Auckland City Council has now achieved 100 per cent registration of the city’s 20,844 known dogs.

Doh! what a silly statement! It's like saying "I can account for all my money!".. it's all in my pocket

There is evidence that high registration levels have a positive effect on lowering incidents of dog aggression to people and animals. In the 2008/2009 year there were 126 reported dog bites, a 53 per cent reduction from the 2002/2003 year when there were 268 reported dog bites. Total reported dog aggression, including attacks on other animals has reduced 68 per cent from 1,032 in the 2003/2004 year to 332 in the 2008/2009 year.

So this is their evidence? What scientific journal has their evidence based research been written in?

The council takes the safety of its residents and their pets seriously. It is a statutory requirement that all dogs be registered with their local council.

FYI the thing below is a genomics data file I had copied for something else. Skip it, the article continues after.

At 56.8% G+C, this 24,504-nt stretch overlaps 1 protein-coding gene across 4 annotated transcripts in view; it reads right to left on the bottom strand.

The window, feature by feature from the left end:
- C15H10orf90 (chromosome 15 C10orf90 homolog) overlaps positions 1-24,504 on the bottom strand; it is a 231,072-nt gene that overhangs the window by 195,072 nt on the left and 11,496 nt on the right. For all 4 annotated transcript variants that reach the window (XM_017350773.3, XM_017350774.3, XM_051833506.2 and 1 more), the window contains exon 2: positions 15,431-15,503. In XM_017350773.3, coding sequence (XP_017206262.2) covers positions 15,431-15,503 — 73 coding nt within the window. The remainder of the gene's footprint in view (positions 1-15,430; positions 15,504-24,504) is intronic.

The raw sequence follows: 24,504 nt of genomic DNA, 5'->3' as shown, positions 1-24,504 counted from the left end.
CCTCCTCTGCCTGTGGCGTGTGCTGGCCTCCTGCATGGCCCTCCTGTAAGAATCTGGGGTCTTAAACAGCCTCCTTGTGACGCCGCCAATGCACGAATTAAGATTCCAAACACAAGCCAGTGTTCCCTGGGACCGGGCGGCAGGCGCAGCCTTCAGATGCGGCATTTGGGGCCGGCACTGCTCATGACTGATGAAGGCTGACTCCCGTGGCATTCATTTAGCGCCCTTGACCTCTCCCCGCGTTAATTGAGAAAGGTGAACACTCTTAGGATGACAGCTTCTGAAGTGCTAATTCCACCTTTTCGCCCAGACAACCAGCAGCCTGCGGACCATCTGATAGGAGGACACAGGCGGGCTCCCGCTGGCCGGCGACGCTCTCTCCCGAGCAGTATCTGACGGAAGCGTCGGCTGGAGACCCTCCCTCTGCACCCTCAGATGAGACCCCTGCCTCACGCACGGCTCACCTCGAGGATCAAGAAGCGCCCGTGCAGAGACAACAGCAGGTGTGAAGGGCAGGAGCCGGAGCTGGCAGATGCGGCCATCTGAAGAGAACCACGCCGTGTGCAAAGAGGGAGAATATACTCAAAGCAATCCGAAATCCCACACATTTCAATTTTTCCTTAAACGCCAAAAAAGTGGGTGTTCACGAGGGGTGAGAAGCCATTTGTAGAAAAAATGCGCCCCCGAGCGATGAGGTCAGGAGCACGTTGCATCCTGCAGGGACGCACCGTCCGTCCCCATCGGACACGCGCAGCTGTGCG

Good on ya council! Pat yourself on the back while increasing dog registration fees and getting nothing back in return. (hey, the Council could subsidies overseas dog experts seminars here in NZ)

Or is this 'press release' gearing up to the Super City. I do understand that each Auckland region at the moment has very different fees. Yes, I'm cynical.. as you get older, you do get wiser to these sorts of number maneuvering.

Like I remember the saying in our stats class at university- statistics, statistics, and more lies...